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Athleta, Mantra Yoga + Health; Their Target Markets

Wednesday, April 09, 2014

It is EASY to feel that Athleta's clothing is marketed to a
certain class of women. I have practiced yoga regularly for 7
years, am a perennial advanced beginner. AANNDD I am a middle-aged
pushing-60 woman, who has been loving Athleta's perceived-by-me
age-diversity until now ...

Part of being young(er) is knowing you have a wide-open window to
play around inside and outside of ... for just about everything: jobs, hireability, household situations, fashion, exercise, health maintenance ... everything!


Did not think I might be in the same position again same time this year ... but I was very recently laid off and the job market is not so good for me ...

I am referring to the Solstice Celebration that takes place June 21, 2014 (this year it's a SATURDAY, not a workday in the kind of jobs I've held, for added irony at its best!) at
the summer Solstice in Times Square, New York City. Yoga classes (no pilates, no bootcamp, no calisthenics/cardio classes despite the commercialized yoga "boom" having finally passed) of 4,000 strong apiece - right in the middle of Times Square, all day from right after dawn and into the darkness of evening ...

I went last year only because, very temporarily, my work hours had
been halved (due to business conditions; and totally decreed by my
then-boss) - just for a two week period... ! I'd had THAT much of a
daily commute to my otherwise full time job for nearly 6 years; and
this solstice celebration takes place on a workday ...

My issue may be Athleta, one of the sponsors ...

Finally seeing the new flagship Athleta store at Flatiron, NYC is
also seeming to be just a slightly friendlier rendition of the Lululemon Athletica just down the street ...

The other Athleta stores in this city are just not like that ... but that is one reason why Lululemon suddenly dropped like a rock from the New York City yoga lexicon (amongst women into yoga

I feel the same way about Mantra Yoga + Health Magazine, published by the same people who publish Origin magazine, and readily available at Whole Foods Market, where I'd bought some wonderful dark blonde K cups for my coffee (I open one up and pour out its perfectly pre-measured contents into my Freiling pour-over filter. Magic!) and pitifully few other things ...

I'd just left the magazine on the Whole Foods rack. Kicking myself that I had not seen earlier print-only issues, when they may have been first feeling their way ... and could now offer no fairer assessment.

Mantra magazine is a little too rich for my blood (print version) ... finally had held a copy in my hot little hands ...

It is probably great in a locality that does not have so many freebie LOHAS (lifestyle of health and sustainability) publications ... New York City has green, eco-friendly, alternative, health-conscious, yoga-related FREE and FREQUENT publications and catalogues up the ying-yang!! Even a Queens-only such publication. In addition to having sections in various Brooklyn-only/mostly freebie and widely available print publications ....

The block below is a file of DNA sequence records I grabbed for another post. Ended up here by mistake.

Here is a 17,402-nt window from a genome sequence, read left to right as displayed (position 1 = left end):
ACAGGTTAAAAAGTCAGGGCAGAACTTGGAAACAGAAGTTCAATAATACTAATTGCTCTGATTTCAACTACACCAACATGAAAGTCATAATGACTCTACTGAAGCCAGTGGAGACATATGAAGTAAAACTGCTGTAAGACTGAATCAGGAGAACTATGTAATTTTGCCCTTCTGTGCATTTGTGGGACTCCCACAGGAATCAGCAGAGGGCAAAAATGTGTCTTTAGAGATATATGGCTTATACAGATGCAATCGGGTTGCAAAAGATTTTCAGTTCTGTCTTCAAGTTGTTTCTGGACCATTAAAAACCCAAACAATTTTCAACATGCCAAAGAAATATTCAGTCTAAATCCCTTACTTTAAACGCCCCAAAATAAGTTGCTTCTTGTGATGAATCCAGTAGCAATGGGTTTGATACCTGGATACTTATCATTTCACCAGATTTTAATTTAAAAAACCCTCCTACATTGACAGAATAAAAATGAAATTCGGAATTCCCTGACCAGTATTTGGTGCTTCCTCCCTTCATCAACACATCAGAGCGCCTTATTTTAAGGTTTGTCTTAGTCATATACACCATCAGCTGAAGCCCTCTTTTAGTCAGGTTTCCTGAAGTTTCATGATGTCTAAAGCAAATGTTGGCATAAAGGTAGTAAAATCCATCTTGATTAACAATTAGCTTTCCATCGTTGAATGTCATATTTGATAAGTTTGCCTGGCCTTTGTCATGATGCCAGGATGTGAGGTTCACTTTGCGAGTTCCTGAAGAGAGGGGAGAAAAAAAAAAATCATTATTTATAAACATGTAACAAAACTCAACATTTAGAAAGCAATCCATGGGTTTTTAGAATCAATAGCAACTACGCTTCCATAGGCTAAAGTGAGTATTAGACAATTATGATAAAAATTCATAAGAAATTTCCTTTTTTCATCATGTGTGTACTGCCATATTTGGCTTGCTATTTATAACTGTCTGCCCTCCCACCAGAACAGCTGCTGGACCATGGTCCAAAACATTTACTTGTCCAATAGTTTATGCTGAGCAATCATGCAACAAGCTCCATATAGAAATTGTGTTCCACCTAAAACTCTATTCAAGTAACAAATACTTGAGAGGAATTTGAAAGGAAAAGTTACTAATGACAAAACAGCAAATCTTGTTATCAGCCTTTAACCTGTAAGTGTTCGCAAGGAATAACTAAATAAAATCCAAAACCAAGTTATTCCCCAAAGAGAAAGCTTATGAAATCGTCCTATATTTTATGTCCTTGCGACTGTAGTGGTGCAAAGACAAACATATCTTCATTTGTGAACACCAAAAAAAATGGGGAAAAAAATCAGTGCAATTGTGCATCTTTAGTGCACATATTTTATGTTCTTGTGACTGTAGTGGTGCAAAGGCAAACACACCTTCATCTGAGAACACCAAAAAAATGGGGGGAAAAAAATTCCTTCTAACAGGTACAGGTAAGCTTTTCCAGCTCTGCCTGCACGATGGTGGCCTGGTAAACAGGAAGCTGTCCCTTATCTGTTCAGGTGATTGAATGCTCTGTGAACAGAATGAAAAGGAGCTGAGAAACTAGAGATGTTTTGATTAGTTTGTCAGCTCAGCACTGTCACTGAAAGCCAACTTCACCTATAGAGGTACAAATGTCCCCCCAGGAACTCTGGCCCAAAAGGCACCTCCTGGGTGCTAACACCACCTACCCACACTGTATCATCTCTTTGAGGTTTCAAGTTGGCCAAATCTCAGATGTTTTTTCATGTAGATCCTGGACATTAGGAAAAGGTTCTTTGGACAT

It was advertisement after advertisement for commercialized yoga. A case history or two thrown in ...

No hints or suggestions for the primarily home yoga practitioner. All right, no retreat advertisements either. But lack of retreat advertisements still does not make a downmarket mag that the vast majority could relate to, except in their dreams.

Mantra magazine has comments/capsules and website links from yoga "personalities" (i.e., up and coming but mostly established "yoga teachers")

I'm still very much entrenched in commercialized yoga, if I could shell out for J. Brown's video ($25 U.S.D.) the other week ... so you could imagine how that magazine must hit me.

A frequent yoga practitioner just to an expensive video (amongst assorted do-it-yourself sequences as well) is NOT the same as this possible target Market:

This Mantra magazine seems definitely for the upscale/hip, live-class attendee-cum-hipster/musician type ... or someone with a large coffee table (REAL suburbs, not where I live ...)

OMG, did I say hipster twice?

Origin for the win ... this Mantra may not last ... No wonder Yoga
Journal still seems to be going strong. Not the threat to Yoga
Journal that Mantra (and its publisher, Maranda Pleasant) had promised it to be ... at least ORIGIN is a LOT prettier, photographically, and it purports to have some social
consciousness, which appeals to highly educated-if-working-poor me ... in the exact same way that UTNE Reader does.

One of the reasons I conflate both Mantra Magazine AND Athleta, in my mind is that in contrast to both Yoga Journal and Lululemon, they are FEMINIST and much more BODY-DIVERSITY/ETHNIC DIVERSITY-accepting/promoting than what I am comparing them to. That's an incontrovertible fact. Big FAIL for the do-it-yourself yoga practice market. Come ON, I am the creator of my OWN (not yet commercial in this lifetime) yoga system for home practice.

You see, though. Everybody wants to just cater to an economic elite in an eroding market ... That's the Next Big Thing.

I think the love affair is just about over between me and the Athleta store. Or, at least "we" remain "just friends—no benefits" ...
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